Which brings us to the third option people have when they find themselves without food.  This is one that, alas, many people will have no choice but to adopt.  If they don’t have food, and if they have no way to hunt or otherwise gather food, and if they don’t want to just sit down and die, what will they have to do?

Yes, they’ll attempt to take food from other people.  And, in fairness, there’s no time for morality when a person’s life is on the line, is there, so one can understand why they would do this.  Not only can one understand why people would do this, prudent people will also anticipate such occurrences and plan and prepare for them.

Which puts the people who prudently prepared for food shortages in a difficult position.  They probably barely have enough food for themselves – why should they have to share their food with the same people who formerly would jeer and sneer at them, and who refused to similarly stock up and prepare for future problems?  This question is even more relevant and hard to answer if, by sharing their food, they then risk their own ability to survive in the process.

Even in cases where people aren’t risking death by starvation and attempting to beg or take food by force, other ugly encounters are likely to arise.  In any type of social disruption, looters quickly appear and seek to pillage and destroy property.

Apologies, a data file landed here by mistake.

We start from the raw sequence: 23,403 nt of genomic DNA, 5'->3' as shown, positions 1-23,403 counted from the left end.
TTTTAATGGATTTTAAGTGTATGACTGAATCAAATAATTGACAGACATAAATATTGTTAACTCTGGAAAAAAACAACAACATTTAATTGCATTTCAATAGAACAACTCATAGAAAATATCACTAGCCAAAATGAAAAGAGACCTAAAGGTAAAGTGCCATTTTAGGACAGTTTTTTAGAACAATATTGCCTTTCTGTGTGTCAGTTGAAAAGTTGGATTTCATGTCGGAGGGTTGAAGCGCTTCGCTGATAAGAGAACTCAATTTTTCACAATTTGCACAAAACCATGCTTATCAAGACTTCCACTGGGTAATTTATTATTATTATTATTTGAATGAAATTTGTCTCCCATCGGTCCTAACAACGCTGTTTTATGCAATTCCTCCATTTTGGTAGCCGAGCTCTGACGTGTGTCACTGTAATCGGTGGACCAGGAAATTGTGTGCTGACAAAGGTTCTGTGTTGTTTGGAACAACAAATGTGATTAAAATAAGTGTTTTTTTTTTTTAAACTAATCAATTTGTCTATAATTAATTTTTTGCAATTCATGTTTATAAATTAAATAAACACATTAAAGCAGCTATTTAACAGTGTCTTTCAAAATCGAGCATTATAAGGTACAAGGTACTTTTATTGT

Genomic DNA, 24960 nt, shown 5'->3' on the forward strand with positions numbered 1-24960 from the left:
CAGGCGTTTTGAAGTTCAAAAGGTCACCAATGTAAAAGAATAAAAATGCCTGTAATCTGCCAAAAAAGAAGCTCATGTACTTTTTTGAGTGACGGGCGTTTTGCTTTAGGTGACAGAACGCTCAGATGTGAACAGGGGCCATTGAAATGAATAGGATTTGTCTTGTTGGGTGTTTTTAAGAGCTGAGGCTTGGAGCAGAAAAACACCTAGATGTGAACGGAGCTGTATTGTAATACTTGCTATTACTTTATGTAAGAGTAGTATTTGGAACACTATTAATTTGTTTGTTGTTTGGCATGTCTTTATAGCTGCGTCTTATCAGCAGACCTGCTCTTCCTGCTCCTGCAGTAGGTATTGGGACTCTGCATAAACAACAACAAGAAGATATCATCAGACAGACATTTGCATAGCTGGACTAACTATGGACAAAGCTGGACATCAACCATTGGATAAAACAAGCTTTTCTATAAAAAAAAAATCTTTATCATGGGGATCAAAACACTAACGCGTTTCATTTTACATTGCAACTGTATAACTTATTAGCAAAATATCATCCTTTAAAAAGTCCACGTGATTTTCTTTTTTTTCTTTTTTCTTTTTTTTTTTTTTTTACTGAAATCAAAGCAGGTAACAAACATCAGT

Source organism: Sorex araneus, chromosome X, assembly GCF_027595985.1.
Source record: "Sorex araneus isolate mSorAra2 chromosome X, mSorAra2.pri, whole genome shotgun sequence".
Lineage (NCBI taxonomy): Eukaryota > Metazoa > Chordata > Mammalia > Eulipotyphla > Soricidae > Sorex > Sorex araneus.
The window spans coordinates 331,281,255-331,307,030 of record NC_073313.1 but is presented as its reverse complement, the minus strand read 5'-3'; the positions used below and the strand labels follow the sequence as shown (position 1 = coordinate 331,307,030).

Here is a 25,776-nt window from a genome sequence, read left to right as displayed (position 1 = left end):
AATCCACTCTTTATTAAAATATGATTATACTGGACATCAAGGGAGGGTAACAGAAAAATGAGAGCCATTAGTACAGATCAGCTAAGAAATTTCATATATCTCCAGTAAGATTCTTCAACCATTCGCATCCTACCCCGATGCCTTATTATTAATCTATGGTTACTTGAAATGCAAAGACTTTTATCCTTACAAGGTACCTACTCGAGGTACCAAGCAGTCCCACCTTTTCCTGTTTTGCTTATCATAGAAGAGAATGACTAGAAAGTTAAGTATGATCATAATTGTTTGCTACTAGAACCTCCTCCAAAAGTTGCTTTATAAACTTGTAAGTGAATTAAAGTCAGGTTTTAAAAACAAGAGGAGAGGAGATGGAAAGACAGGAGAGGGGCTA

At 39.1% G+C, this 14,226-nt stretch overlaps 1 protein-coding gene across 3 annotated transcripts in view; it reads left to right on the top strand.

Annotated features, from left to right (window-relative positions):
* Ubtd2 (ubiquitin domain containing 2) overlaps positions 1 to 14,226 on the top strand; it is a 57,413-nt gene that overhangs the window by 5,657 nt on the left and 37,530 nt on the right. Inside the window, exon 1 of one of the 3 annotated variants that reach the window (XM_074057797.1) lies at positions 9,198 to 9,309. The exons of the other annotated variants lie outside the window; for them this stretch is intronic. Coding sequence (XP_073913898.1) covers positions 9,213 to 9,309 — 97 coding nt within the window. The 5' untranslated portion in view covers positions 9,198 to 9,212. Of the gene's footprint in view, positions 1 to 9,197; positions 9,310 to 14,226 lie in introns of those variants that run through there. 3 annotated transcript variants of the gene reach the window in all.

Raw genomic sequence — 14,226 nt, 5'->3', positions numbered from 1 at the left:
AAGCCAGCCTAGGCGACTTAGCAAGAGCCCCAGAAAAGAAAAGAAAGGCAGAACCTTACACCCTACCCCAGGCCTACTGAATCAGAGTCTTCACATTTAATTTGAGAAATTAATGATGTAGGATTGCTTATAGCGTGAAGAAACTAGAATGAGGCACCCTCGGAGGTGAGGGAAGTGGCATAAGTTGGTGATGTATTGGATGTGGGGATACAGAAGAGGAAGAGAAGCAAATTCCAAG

Preppers become prime targets for looters as well as for starving people seeking food wherever they can find it.

And – guess what.  Most preppers probably don’t want to be victimized and to passively allow all their time, effort, energy and money invested in their preparations be destroyed or stolen from them.

So – why do preppers have guns?  Simple.  For survival – both in the form of hunting for food, and in the form of self-defense.

How Many Guns Are Enough

If you are preparing for such challenges yourself, you will quickly determine that you need to have more than one gun.  You need two rifles for hunting – a small-caliber rifle for small game and varmints, and a larger caliber one for full size animals such as deer.  You also might want a shotgun for ducks and other birds, and a pistol for convenient ever-present self-defense.  Your shotgun and your larger caliber rifle would also be used for self-defense purposes too.

So that is four guns for one person, as a minimum – and if you’re preparing for an extended period of emergency, you might want to double up in case a gun fails and needs to be replaced.  So now we are looking at eight firearms for one person, and remember this is still a  minimum quantity (even though it sounds like a huge number to some people).